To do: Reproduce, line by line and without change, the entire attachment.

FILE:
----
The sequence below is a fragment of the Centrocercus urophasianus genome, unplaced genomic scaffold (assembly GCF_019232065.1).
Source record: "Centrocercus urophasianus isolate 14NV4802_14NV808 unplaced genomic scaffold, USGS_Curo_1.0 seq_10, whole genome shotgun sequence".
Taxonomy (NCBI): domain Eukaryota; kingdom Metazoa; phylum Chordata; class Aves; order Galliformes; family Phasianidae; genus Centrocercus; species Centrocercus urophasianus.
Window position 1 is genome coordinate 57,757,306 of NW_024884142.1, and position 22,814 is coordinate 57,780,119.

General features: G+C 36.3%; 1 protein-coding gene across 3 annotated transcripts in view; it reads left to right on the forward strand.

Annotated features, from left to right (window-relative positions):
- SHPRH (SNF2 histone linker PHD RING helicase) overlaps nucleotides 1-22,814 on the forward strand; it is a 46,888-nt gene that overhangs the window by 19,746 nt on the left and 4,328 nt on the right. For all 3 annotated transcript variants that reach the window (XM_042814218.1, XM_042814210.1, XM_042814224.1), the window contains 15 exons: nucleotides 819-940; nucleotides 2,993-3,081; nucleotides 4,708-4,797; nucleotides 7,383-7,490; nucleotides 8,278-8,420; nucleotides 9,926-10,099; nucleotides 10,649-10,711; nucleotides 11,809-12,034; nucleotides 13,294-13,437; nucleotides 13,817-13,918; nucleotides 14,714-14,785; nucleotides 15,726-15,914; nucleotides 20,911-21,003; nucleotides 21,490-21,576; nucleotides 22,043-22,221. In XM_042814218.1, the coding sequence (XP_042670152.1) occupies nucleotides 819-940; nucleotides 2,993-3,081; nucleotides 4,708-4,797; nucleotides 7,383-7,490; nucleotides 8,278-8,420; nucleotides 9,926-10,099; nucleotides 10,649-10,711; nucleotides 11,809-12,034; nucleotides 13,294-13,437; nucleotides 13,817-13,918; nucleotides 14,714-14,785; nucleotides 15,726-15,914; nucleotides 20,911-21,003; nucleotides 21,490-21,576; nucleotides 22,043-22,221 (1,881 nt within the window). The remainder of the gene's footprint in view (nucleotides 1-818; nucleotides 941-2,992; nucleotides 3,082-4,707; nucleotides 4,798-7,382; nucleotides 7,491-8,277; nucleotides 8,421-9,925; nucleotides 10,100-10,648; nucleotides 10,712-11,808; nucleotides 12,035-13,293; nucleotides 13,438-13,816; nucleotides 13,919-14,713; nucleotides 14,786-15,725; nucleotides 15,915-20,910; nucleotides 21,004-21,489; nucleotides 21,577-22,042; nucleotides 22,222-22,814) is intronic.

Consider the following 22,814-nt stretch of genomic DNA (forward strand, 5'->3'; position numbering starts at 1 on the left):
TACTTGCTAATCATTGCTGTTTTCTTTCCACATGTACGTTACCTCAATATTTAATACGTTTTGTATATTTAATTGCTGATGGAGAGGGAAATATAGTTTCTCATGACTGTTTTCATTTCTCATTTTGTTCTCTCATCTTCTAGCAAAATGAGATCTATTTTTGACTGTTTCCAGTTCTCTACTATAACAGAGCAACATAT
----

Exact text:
The sequence below is a fragment of the Centrocercus urophasianus genome, unplaced genomic scaffold (assembly GCF_019232065.1).
Source record: "Centrocercus urophasianus isolate 14NV4802_14NV808 unplaced genomic scaffold, USGS_Curo_1.0 seq_10, whole genome shotgun sequence".
Taxonomy (NCBI): domain Eukaryota; kingdom Metazoa; phylum Chordata; class Aves; order Galliformes; family Phasianidae; genus Centrocercus; species Centrocercus urophasianus.
Window position 1 is genome coordinate 57,757,306 of NW_024884142.1, and position 22,814 is coordinate 57,780,119.

General features: G+C 36.3%; 1 protein-coding gene across 3 annotated transcripts in view; it reads left to right on the forward strand.

Annotated features, from left to right (window-relative positions):
- SHPRH (SNF2 histone linker PHD RING helicase) overlaps nucleotides 1-22,814 on the forward strand; it is a 46,888-nt gene that overhangs the window by 19,746 nt on the left and 4,328 nt on the right. For all 3 annotated transcript variants that reach the window (XM_042814218.1, XM_042814210.1, XM_042814224.1), the window contains 15 exons: nucleotides 819-940; nucleotides 2,993-3,081; nucleotides 4,708-4,797; nucleotides 7,383-7,490; nucleotides 8,278-8,420; nucleotides 9,926-10,099; nucleotides 10,649-10,711; nucleotides 11,809-12,034; nucleotides 13,294-13,437; nucleotides 13,817-13,918; nucleotides 14,714-14,785; nucleotides 15,726-15,914; nucleotides 20,911-21,003; nucleotides 21,490-21,576; nucleotides 22,043-22,221. In XM_042814218.1, the coding sequence (XP_042670152.1) occupies nucleotides 819-940; nucleotides 2,993-3,081; nucleotides 4,708-4,797; nucleotides 7,383-7,490; nucleotides 8,278-8,420; nucleotides 9,926-10,099; nucleotides 10,649-10,711; nucleotides 11,809-12,034; nucleotides 13,294-13,437; nucleotides 13,817-13,918; nucleotides 14,714-14,785; nucleotides 15,726-15,914; nucleotides 20,911-21,003; nucleotides 21,490-21,576; nucleotides 22,043-22,221 (1,881 nt within the window). The remainder of the gene's footprint in view (nucleotides 1-818; nucleotides 941-2,992; nucleotides 3,082-4,707; nucleotides 4,798-7,382; nucleotides 7,491-8,277; nucleotides 8,421-9,925; nucleotides 10,100-10,648; nucleotides 10,712-11,808; nucleotides 12,035-13,293; nucleotides 13,438-13,816; nucleotides 13,919-14,713; nucleotides 14,786-15,725; nucleotides 15,915-20,910; nucleotides 21,004-21,489; nucleotides 21,577-22,042; nucleotides 22,222-22,814) is intronic.

Consider the following 22,814-nt stretch of genomic DNA (forward strand, 5'->3'; position numbering starts at 1 on the left):
TACTTGCTAATCATTGCTGTTTTCTTTCCACATGTACGTTACCTCAATATTTAATACGTTTTGTATATTTAATTGCTGATGGAGAGGGAAATATAGTTTCTCATGACTGTTTTCATTTCTCATTTTGTTCTCTCATCTTCTAGCAAAATGAGATCTATTTTTGACTGTTTCCAGTTCTCTACTATAACAGAGCAACATAT